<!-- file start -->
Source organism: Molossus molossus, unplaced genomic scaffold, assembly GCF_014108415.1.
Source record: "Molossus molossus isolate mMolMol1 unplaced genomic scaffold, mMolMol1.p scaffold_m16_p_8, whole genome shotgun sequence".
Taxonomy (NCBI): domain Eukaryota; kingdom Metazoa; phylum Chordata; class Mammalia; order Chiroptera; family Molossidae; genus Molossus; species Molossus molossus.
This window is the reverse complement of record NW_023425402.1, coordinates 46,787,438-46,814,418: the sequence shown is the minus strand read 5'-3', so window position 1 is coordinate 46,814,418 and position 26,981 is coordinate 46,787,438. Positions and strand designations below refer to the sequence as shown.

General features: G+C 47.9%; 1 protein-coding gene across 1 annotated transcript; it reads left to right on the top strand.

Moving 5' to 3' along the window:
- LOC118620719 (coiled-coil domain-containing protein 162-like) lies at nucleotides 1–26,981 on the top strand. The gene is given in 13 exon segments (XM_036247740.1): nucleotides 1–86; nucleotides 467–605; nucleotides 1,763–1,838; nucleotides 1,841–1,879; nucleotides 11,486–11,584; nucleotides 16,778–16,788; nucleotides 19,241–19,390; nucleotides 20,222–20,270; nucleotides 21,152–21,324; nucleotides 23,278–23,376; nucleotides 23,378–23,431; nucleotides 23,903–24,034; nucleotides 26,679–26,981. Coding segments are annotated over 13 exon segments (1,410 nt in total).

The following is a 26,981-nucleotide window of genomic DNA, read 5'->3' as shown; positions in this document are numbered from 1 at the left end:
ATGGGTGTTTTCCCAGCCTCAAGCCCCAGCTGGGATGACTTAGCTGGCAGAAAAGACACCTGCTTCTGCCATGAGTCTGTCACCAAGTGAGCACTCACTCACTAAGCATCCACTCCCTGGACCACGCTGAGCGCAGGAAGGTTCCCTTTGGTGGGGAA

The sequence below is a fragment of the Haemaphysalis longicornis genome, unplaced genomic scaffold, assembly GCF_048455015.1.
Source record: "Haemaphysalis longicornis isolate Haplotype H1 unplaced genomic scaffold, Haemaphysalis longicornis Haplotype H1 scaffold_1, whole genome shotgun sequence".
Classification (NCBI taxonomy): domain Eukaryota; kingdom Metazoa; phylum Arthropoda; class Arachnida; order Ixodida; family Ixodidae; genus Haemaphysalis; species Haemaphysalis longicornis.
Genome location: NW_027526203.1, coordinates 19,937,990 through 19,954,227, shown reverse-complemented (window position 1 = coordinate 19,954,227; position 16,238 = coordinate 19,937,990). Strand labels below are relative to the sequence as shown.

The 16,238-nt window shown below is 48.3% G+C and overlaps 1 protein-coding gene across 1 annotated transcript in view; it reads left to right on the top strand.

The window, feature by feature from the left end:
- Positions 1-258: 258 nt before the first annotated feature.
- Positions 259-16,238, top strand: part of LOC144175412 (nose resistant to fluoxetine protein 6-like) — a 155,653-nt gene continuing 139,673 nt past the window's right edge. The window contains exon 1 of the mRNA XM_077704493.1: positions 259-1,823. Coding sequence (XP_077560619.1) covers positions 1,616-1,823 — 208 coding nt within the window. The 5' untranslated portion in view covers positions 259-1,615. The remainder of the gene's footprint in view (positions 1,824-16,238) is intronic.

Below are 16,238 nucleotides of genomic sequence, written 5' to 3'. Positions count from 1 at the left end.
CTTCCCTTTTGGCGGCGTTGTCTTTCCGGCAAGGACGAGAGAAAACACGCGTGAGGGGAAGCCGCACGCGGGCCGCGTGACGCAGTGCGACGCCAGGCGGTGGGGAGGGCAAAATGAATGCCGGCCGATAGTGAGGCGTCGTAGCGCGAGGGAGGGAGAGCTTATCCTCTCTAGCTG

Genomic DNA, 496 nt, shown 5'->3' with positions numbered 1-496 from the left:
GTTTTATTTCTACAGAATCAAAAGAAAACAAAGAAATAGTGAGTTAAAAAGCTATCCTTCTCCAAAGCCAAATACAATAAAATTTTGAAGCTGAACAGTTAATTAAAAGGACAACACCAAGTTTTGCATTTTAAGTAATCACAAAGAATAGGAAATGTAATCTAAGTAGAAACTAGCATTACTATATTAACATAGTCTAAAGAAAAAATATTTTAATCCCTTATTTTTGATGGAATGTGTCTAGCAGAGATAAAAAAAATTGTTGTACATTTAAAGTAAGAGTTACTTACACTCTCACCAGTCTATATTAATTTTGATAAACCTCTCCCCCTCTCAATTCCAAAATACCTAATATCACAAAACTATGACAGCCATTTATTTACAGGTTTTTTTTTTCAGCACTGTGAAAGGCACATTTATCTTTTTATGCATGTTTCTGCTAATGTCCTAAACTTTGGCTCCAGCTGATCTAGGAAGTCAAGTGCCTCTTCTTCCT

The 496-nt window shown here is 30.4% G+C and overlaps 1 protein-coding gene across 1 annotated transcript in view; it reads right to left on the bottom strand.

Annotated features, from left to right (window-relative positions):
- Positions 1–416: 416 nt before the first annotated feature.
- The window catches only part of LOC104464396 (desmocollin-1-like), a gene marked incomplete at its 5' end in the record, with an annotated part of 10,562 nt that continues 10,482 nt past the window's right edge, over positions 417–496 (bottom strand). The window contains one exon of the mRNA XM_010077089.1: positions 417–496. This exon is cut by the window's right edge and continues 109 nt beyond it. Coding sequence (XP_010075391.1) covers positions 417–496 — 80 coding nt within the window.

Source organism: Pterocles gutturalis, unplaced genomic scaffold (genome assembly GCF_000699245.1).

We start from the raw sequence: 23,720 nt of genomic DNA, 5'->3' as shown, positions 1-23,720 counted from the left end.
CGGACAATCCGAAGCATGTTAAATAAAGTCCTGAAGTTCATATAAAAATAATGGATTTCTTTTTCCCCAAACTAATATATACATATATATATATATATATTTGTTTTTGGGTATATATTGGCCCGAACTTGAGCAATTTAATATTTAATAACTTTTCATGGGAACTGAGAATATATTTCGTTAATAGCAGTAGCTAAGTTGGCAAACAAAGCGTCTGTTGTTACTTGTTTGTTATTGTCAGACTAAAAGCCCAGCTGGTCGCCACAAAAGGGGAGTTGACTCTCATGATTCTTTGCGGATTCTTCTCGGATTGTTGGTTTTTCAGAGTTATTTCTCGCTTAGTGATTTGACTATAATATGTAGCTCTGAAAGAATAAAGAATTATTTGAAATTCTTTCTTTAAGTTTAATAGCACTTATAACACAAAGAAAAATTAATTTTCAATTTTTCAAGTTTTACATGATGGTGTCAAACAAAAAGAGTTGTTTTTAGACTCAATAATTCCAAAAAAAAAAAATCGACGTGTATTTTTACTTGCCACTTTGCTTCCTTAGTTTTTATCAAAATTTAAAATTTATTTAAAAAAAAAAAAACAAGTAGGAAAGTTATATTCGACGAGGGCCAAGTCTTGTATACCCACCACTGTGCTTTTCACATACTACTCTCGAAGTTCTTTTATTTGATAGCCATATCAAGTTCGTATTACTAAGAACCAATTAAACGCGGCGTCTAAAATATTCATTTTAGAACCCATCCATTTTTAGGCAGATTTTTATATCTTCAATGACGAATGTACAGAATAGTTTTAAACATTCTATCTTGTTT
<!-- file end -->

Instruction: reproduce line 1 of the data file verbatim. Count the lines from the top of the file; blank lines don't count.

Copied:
Source organism: Molossus molossus, unplaced genomic scaffold, assembly GCF_014108415.1.